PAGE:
Healthbeat: Avoiding foodborne illness while cooking for 4th of July celebrations

Healthbeat

WBRE 28/WYOU 22 EYEWITNESS NEWS — So many of us are looking forward to a picnic or cookout this holiday weekend. Those get-togethers are so much fun, but if you’re not careful they could result in something that sickens tens of millions of Americans each year.

Whether you’re behind the grill or just doing the serving, you need to know the four steps to food safety — including avoiding what’s called the “danger zone”.

Firing up the grill is as much a part of the 4th of July as firing off fireworks. But what’s sure to make your holiday gathering fizzle is foodborne illness. Each year, it sickens 48 million Americans and results in 128,000 hospitalizations and 3,000 deaths according to the CDC. It’s why the USDA emphasizes four steps to food safety: Clean, separate, cook, and chill. Clean means starting with your hands, cooking utensils and surfaces you’re using.

“You want to do a two step process. So, you’re going to clean with your normal kind of soap and water and then to sanitize you can buy any sort of alcohol-based solution that you’re going to get from the store or mix two tablespoons of bleach with a gallon of water,” said Laura Scott, a food safety expert for the USDA.

Secondly, separate means keeping raw meats separate from other foods like fruits and veggies to prevent cross-contamination. A third step? Cook, as in thoroughly cooked. Just because it looks good enough to eat doesn’t mean you should. A food thermometer will help determine if the harmful bacteria is killed off and what you’ve grilled is safe to eat.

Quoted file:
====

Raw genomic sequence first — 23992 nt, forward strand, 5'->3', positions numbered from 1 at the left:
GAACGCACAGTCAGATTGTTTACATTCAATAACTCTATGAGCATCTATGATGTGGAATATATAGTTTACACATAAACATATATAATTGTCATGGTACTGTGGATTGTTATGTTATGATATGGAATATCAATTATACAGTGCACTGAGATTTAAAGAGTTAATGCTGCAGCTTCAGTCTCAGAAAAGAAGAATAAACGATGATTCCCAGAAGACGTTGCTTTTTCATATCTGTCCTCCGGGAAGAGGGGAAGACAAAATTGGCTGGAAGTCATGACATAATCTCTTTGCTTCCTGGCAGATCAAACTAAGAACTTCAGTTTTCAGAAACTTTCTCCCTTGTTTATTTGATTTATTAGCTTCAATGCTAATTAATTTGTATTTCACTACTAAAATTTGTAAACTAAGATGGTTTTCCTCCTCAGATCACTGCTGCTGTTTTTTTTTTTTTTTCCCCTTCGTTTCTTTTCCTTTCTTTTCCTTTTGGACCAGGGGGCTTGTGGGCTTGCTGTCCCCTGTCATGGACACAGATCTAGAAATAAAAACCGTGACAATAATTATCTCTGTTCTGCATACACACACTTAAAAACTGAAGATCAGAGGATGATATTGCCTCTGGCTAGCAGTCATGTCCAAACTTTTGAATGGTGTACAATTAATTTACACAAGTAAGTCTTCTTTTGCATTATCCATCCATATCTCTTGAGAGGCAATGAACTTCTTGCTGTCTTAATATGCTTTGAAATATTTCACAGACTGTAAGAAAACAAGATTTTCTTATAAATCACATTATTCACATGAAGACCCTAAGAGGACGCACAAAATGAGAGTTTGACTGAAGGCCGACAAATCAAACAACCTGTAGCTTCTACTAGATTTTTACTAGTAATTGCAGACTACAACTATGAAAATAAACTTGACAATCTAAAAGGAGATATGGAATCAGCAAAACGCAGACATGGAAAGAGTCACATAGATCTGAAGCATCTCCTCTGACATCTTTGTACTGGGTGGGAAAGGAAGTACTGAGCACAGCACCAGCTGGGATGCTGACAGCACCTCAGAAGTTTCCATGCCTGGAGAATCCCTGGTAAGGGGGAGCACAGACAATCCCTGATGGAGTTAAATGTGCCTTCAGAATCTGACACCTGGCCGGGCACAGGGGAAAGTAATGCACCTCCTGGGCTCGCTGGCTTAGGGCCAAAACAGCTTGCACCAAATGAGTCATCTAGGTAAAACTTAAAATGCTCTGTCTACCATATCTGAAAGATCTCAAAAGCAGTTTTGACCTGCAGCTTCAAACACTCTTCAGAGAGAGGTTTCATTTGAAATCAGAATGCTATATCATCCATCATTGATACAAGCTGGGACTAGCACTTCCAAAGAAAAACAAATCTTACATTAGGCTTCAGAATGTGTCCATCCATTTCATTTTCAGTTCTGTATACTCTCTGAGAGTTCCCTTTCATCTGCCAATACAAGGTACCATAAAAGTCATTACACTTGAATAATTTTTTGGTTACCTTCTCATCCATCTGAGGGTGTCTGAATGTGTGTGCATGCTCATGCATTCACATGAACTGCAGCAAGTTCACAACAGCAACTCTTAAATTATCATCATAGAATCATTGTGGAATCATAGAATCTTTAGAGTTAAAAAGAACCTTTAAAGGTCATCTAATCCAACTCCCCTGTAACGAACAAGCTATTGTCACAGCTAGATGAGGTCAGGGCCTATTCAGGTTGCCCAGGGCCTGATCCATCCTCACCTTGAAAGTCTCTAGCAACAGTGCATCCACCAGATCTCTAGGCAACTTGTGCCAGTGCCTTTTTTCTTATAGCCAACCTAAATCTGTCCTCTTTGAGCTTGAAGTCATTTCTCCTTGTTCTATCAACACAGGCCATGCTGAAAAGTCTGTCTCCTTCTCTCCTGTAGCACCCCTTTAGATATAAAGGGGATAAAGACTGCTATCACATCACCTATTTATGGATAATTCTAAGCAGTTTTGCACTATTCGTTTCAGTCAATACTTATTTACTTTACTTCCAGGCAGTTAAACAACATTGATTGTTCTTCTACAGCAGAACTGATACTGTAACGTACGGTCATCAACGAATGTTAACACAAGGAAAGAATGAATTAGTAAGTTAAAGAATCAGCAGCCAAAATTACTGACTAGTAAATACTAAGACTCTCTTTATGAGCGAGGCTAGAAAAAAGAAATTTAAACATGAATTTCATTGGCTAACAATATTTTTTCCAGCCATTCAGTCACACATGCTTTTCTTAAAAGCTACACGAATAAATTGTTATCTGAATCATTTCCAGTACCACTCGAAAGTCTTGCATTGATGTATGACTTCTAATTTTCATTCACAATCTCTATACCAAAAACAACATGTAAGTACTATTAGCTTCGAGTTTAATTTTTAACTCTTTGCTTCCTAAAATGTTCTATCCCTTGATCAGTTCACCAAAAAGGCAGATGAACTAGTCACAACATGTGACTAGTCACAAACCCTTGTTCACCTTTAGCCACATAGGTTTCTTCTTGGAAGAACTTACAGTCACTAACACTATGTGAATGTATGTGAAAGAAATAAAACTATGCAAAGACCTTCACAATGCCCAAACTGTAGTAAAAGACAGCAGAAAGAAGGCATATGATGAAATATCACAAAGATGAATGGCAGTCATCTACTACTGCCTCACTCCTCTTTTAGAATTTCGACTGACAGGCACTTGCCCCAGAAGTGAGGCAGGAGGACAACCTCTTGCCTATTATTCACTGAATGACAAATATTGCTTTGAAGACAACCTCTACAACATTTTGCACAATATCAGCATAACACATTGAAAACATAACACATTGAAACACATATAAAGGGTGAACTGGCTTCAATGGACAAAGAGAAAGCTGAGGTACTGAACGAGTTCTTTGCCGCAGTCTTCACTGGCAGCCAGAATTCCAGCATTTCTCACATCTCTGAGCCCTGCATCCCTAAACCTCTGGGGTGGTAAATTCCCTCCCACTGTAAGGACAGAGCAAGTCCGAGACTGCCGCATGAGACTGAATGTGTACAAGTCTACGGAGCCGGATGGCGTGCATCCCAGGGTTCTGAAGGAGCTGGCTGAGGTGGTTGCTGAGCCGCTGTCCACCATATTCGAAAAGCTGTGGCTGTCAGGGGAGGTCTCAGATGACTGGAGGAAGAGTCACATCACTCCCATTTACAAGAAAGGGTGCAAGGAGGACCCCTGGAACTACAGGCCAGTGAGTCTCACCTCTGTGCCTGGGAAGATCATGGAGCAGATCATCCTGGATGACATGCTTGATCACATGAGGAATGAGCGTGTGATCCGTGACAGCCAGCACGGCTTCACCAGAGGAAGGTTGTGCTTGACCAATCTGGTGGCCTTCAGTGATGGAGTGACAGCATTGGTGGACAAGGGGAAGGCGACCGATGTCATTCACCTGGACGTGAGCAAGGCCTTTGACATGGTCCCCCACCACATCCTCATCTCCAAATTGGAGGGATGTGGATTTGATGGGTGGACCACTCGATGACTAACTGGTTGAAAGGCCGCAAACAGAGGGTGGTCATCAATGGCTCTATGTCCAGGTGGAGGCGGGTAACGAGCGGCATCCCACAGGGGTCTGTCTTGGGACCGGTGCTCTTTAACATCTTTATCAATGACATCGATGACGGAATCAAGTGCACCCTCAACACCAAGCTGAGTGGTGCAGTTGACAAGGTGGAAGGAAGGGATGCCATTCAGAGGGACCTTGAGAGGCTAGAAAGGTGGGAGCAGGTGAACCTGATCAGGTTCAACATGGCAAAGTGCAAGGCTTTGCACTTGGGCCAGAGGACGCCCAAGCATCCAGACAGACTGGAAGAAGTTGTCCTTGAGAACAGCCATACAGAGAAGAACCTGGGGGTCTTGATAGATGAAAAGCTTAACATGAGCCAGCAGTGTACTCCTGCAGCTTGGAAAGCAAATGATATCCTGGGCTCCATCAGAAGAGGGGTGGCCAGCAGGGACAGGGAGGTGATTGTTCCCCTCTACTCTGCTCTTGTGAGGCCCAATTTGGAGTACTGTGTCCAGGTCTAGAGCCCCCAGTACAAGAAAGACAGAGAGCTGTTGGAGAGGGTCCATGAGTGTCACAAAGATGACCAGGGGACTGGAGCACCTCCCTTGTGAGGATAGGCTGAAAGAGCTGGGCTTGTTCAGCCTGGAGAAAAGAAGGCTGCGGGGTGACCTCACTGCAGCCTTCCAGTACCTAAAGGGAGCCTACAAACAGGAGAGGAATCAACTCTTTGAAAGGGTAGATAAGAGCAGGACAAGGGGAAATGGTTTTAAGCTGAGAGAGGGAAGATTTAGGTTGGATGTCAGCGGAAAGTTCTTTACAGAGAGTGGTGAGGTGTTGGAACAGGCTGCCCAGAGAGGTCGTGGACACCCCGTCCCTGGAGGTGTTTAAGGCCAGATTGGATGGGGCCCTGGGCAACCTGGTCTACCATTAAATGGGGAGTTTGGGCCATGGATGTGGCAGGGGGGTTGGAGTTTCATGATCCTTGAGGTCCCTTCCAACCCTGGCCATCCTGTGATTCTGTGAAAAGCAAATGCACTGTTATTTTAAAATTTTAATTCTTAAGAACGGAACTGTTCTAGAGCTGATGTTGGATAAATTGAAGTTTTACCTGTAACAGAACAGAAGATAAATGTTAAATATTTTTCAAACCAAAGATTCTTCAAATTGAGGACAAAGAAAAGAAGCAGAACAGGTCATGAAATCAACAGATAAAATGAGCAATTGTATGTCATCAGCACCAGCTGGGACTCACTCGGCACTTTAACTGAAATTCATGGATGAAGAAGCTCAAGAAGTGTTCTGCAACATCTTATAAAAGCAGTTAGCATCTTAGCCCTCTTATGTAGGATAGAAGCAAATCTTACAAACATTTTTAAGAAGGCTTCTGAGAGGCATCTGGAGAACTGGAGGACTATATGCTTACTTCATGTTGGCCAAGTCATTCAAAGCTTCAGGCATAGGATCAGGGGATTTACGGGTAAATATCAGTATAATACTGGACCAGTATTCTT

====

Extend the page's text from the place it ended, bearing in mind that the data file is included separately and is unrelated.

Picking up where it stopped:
“So for poultry it’s 165. For burgers, it’s 160. Hot dogs also 160 and for steaks you’re going to do to 145, remove it from the heat and let it rest for three minutes,” Scott explained.

The fourth step is chill, which plays a role in avoiding something the USDA refers to as the “danger zone” which you don’t want your food to enter.

“It is a range of temperatures between 40 and 140 degrees. So, the way you can keep your food out of that is by keeping hot foods hot and cold foods cold or also making sure your foods don’t sit out longer than two hours,” said Scott.

Be careful with marinades. Don’t re-use what was drenched on raw meat and cause cross-contamination with what you’ve cooked.

You can contact the USDA for help on the phone (1-888-674-6854) or online to make sure the food at your holiday gathering is good and good for you.

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